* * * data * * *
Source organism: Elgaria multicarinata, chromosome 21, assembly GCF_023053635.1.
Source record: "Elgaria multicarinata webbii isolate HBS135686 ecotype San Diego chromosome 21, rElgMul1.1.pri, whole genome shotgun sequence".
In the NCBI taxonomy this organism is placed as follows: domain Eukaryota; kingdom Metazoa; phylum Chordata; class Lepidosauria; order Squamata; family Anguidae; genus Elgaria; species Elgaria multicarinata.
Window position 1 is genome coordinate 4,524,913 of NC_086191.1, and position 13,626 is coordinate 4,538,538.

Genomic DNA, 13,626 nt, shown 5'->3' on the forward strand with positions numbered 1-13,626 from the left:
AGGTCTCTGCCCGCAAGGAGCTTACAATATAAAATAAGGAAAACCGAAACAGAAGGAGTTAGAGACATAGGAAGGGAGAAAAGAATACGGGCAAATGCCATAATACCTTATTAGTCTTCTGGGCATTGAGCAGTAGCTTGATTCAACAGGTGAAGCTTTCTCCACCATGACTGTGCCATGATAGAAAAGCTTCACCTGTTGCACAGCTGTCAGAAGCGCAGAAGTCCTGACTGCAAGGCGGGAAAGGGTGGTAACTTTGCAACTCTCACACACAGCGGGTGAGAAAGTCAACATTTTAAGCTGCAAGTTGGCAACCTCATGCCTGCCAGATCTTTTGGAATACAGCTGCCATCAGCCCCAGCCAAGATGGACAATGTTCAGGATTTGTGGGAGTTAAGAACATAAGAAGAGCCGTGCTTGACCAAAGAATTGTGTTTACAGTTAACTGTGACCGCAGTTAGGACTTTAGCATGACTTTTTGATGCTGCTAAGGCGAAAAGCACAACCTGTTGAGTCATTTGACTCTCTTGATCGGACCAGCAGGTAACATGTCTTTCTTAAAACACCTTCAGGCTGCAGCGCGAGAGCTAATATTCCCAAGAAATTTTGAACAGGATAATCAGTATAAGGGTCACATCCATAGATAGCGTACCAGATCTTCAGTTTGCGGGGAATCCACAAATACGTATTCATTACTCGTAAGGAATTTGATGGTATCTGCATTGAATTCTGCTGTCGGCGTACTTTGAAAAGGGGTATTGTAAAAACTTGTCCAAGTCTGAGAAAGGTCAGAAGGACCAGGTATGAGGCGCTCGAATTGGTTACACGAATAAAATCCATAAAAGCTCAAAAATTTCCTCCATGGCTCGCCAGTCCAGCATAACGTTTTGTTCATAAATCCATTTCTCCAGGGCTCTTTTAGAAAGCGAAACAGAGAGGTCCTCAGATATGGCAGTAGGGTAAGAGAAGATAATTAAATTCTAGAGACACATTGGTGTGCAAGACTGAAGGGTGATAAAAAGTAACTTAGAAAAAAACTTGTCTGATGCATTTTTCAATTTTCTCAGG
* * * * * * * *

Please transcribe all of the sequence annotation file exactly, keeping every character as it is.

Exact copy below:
Source organism: Elgaria multicarinata, chromosome 21, assembly GCF_023053635.1.
Source record: "Elgaria multicarinata webbii isolate HBS135686 ecotype San Diego chromosome 21, rElgMul1.1.pri, whole genome shotgun sequence".
In the NCBI taxonomy this organism is placed as follows: domain Eukaryota; kingdom Metazoa; phylum Chordata; class Lepidosauria; order Squamata; family Anguidae; genus Elgaria; species Elgaria multicarinata.
Window position 1 is genome coordinate 4,524,913 of NC_086191.1, and position 13,626 is coordinate 4,538,538.

Genomic DNA, 13,626 nt, shown 5'->3' on the forward strand with positions numbered 1-13,626 from the left:
AGGTCTCTGCCCGCAAGGAGCTTACAATATAAAATAAGGAAAACCGAAACAGAAGGAGTTAGAGACATAGGAAGGGAGAAAAGAATACGGGCAAATGCCATAATACCTTATTAGTCTTCTGGGCATTGAGCAGTAGCTTGATTCAACAGGTGAAGCTTTCTCCACCATGACTGTGCCATGATAGAAAAGCTTCACCTGTTGCACAGCTGTCAGAAGCGCAGAAGTCCTGACTGCAAGGCGGGAAAGGGTGGTAACTTTGCAACTCTCACACACAGCGGGTGAGAAAGTCAACATTTTAAGCTGCAAGTTGGCAACCTCATGCCTGCCAGATCTTTTGGAATACAGCTGCCATCAGCCCCAGCCAAGATGGACAATGTTCAGGATTTGTGGGAGTTAAGAACATAAGAAGAGCCGTGCTTGACCAAAGAATTGTGTTTACAGTTAACTGTGACCGCAGTTAGGACTTTAGCATGACTTTTTGATGCTGCTAAGGCGAAAAGCACAACCTGTTGAGTCATTTGACTCTCTTGATCGGACCAGCAGGTAACATGTCTTTCTTAAAACACCTTCAGGCTGCAGCGCGAGAGCTAATATTCCCAAGAAATTTTGAACAGGATAATCAGTATAAGGGTCACATCCATAGATAGCGTACCAGATCTTCAGTTTGCGGGGAATCCACAAATACGTATTCATTACTCGTAAGGAATTTGATGGTATCTGCATTGAATTCTGCTGTCGGCGTACTTTGAAAAGGGGTATTGTAAAAACTTGTCCAAGTCTGAGAAAGGTCAGAAGGACCAGGTATGAGGCGCTCGAATTGGTTACACGAATAAAATCCATAAAAGCTCAAAAATTTCCTCCATGGCTCGCCAGTCCAGCATAACGTTTTGTTCATAAATCCATTTCTCCAGGGCTCTTTTAGAAAGCGAAACAGAGAGGTCCTCAGATATGGCAGTAGGGTAAGAGAAGATAATTAAATTCTAGAGACACATTGGTGTGCAAGACTGAAGGGTGATAAAAAGTAACTTAGAAAAAAACTTGTCTGATGCATTTTTCAATTTTCTCAGG